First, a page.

Training in echocardiography

Prior to recruiting patients for the study, a first-year medical student with no previous background in ultrasound (i.e., “sonographic trainee”) prepared for one month in obtaining and interpreting echocardiographic images. Visual estimations of LVEF on PSE were compared to the LVEF quantitatively determined using biplane Simpson’s on sTTE. During the training period, a total of 80 scans were completed with both PSE and sTTE. The sonographic trainee also interpreted an additional 150 images previously assessed by a level 3 echocardiologist to improve accuracy of visual estimation of LVEF.

Image and data acquisition

Patients were approached by the sonographic trainee in the pre- and post-cardiac procedure area within two hours of PPM implantation. Immediately after providing informed consent, patients were scanned by the sonographic trainee with PSE. Video loops of parasternal long- and short-axes, apical four- and two-chamber, and subcostal views were obtained and digitally recorded on the PSE device. Relevant medical history was obtained from the patient, hospital charts, and procedural notes.

Assessment of LVEF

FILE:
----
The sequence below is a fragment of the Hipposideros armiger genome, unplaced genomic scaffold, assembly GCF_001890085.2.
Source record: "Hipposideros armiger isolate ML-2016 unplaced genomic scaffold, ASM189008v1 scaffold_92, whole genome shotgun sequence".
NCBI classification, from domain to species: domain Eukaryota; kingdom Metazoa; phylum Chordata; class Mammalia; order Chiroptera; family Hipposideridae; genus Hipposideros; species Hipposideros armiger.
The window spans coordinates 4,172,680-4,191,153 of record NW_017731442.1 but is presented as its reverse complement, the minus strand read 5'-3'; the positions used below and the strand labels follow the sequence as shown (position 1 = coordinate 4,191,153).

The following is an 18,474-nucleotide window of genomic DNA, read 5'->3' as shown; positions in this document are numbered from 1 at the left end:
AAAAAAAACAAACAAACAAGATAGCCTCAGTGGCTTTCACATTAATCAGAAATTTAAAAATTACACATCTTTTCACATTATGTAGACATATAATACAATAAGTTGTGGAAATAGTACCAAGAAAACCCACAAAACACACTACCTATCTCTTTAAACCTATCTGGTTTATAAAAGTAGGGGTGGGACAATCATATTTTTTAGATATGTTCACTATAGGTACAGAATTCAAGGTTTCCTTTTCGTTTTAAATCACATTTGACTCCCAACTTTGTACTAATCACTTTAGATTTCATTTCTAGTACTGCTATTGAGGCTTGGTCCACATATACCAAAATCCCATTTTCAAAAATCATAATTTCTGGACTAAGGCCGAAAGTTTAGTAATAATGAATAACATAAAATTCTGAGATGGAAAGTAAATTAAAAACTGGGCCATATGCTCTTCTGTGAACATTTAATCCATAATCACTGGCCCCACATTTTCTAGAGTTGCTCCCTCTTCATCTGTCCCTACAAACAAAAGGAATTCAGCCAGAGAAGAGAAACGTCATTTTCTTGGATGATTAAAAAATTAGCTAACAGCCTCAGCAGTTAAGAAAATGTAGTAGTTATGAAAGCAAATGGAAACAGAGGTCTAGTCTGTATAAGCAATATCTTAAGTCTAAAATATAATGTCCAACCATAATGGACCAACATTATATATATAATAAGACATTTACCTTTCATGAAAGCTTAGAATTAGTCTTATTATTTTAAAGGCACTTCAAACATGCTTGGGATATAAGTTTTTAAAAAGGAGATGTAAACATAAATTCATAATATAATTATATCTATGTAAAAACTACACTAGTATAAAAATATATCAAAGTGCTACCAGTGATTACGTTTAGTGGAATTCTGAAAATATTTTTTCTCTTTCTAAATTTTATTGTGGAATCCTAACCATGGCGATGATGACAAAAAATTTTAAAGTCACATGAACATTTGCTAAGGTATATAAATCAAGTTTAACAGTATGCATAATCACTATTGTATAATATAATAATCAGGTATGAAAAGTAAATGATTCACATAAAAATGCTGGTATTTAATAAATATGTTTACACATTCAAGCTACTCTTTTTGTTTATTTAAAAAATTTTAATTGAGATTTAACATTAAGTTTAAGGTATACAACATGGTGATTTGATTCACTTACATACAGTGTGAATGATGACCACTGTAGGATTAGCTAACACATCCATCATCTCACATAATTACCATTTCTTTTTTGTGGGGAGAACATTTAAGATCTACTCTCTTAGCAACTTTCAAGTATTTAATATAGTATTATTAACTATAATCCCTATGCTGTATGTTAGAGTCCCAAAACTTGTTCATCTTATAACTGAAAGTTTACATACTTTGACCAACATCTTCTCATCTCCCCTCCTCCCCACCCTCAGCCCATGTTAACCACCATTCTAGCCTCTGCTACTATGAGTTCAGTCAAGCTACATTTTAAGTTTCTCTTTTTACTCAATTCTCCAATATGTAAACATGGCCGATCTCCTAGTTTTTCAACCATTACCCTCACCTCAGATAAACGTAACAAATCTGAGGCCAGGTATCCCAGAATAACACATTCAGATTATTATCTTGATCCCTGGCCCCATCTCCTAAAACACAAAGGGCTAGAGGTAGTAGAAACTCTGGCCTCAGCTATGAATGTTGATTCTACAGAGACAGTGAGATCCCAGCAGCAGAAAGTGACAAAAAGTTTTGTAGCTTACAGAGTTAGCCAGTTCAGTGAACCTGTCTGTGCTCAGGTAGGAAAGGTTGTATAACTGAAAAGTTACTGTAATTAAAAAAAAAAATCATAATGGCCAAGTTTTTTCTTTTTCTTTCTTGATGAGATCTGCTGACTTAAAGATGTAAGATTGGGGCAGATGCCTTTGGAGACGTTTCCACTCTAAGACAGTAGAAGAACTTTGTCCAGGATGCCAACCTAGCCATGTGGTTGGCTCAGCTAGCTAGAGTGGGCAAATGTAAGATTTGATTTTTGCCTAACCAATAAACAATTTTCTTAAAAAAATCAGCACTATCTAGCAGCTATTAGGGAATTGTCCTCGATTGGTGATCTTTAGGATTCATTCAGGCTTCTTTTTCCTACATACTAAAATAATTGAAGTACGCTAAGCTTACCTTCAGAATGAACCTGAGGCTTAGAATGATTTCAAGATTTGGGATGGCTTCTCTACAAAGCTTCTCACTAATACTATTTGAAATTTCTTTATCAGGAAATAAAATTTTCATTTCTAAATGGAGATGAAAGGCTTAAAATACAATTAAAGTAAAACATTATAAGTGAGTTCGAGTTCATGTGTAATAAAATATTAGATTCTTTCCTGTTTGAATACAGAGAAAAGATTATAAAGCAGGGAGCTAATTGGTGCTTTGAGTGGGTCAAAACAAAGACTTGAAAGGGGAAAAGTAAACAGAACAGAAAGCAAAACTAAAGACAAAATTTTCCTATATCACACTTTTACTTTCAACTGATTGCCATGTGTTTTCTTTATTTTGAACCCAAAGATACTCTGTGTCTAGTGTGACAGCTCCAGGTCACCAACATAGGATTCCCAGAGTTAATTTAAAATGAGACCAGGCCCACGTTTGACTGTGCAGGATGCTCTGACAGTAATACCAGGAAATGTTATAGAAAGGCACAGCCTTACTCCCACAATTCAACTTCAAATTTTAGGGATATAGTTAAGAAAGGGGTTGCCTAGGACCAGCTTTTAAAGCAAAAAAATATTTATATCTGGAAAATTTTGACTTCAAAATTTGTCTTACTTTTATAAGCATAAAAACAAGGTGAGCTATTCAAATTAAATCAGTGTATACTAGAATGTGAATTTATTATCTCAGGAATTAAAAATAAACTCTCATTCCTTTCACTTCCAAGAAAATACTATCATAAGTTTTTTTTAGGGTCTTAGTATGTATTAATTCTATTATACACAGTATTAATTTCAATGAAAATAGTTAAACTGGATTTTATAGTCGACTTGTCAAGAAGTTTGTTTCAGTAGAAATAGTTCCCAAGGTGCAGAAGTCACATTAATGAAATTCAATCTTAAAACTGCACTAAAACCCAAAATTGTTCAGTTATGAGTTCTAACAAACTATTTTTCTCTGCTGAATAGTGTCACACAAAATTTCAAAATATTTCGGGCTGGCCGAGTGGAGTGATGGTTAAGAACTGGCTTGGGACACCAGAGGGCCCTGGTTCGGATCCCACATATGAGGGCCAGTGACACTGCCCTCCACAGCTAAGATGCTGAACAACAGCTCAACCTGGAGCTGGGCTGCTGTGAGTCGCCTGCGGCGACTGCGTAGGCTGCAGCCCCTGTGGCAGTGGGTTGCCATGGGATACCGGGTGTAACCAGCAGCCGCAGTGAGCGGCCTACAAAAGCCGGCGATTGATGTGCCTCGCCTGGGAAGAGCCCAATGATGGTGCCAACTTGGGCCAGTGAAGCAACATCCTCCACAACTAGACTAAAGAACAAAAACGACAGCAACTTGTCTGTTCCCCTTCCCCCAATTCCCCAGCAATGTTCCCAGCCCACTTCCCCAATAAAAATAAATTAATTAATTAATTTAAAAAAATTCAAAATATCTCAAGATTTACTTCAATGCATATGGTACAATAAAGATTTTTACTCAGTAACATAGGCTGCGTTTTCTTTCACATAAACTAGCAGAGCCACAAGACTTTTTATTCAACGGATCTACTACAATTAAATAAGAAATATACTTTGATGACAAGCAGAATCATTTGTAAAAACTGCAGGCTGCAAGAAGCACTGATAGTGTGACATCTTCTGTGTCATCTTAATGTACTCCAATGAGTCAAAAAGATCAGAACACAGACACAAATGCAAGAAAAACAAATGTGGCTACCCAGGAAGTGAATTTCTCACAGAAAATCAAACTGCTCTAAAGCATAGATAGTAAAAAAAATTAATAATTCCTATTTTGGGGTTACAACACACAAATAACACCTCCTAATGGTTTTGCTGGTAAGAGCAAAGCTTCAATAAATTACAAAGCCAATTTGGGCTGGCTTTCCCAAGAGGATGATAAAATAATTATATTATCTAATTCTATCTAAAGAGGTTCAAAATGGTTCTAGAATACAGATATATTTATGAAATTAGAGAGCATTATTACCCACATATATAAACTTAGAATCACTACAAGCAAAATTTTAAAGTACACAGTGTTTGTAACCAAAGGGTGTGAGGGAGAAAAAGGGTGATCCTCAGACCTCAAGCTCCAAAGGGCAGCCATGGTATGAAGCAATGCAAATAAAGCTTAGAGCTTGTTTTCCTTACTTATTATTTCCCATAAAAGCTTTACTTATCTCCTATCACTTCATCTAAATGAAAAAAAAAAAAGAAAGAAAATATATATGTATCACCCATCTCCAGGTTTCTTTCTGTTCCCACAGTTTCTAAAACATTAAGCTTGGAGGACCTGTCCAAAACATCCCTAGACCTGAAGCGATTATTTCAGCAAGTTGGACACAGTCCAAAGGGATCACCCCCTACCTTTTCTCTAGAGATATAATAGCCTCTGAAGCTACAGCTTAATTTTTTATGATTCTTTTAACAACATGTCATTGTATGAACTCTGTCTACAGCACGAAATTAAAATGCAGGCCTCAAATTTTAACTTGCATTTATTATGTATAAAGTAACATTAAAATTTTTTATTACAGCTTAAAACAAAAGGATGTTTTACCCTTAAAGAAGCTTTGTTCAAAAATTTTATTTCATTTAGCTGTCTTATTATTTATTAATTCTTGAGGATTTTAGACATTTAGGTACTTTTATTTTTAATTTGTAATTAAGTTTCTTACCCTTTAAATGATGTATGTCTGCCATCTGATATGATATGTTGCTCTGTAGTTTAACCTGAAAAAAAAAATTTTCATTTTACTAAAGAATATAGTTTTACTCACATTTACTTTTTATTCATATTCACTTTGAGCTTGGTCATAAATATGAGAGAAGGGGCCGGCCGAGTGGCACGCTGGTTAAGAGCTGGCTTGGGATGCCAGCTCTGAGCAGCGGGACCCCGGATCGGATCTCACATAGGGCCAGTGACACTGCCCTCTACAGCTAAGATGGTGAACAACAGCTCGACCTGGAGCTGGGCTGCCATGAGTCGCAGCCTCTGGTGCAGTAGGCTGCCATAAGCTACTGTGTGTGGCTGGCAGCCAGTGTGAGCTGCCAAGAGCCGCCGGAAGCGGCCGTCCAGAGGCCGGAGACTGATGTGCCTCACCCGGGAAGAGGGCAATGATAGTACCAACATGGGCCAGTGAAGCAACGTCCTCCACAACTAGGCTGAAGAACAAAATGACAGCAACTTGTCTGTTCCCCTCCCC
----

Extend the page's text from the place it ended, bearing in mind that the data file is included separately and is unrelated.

Promptly following PSE scanning, the recorded video loops were reviewed by the sonographic trainee and a cardiologist with level 3 competency in echocardiography, and assessed qualitatively for image quality and LVEF. Figure 1 shows an example of the comparison of images acquired using sTTE and PSE on the same patient. Each interpreter was blinded to the other. Overall LVEF was graded by visual estimation as being normal (≥50%), mildly reduced (40-49%), moderately reduced (30-39%), or severely reduced (<30%). If a significantly reduced LVEF (defined as <40%) was found, the patient was subsequently considered for evaluation with sTTE. If this sTTE examination was consistent with LVSD, the cardiologist implanting the pacemaker was informed.
Figure 1

Comparison of images acquired using (a) sTTE and (b) PSE on the same patient.